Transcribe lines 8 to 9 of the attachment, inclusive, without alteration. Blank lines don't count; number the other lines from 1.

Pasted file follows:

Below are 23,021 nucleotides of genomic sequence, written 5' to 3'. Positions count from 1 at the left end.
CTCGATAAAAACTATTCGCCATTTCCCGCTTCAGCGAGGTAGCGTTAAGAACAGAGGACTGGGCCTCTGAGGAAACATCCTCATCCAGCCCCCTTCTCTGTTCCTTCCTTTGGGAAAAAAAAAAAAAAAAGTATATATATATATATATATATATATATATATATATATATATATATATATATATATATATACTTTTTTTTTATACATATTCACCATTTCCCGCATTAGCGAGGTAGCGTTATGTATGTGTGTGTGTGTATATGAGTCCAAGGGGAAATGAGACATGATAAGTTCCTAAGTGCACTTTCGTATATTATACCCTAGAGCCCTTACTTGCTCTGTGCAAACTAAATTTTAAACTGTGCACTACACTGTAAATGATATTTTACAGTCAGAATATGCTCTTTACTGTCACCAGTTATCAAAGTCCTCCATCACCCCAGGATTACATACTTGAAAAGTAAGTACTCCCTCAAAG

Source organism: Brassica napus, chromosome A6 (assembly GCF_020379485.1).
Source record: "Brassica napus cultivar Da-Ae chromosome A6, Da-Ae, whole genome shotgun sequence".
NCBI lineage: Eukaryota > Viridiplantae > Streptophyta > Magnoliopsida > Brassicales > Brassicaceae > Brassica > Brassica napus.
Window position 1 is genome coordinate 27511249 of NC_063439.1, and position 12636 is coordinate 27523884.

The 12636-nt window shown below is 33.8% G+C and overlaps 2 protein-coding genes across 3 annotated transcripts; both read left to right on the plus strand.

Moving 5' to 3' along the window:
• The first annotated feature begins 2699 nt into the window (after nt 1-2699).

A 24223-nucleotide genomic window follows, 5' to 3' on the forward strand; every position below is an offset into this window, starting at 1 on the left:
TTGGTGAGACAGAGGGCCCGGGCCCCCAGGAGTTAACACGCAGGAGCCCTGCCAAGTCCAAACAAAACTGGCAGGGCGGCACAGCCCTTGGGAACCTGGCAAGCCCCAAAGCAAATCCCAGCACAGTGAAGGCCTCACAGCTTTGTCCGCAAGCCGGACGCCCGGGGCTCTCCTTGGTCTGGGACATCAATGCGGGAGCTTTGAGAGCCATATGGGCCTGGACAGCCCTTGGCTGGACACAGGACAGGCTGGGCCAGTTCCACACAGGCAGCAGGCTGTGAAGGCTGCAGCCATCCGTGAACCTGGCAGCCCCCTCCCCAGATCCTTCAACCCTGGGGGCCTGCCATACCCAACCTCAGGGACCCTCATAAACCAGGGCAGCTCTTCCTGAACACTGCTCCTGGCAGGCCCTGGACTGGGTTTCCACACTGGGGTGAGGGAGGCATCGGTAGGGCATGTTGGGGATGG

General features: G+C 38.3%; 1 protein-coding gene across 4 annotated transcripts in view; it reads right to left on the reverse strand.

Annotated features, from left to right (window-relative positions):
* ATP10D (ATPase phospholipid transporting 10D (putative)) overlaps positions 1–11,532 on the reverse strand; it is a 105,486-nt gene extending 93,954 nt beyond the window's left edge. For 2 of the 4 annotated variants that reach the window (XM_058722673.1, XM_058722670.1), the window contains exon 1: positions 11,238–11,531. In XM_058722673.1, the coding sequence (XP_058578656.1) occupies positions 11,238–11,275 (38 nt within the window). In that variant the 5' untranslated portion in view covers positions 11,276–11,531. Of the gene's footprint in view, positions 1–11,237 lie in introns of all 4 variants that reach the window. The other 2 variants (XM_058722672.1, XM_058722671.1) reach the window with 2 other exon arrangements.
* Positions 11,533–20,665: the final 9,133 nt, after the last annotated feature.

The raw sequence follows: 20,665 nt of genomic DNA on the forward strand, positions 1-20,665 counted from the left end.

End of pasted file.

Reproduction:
Moving 5' to 3' along the window:
• The first annotated feature begins 2699 nt into the window (after nt 1-2699).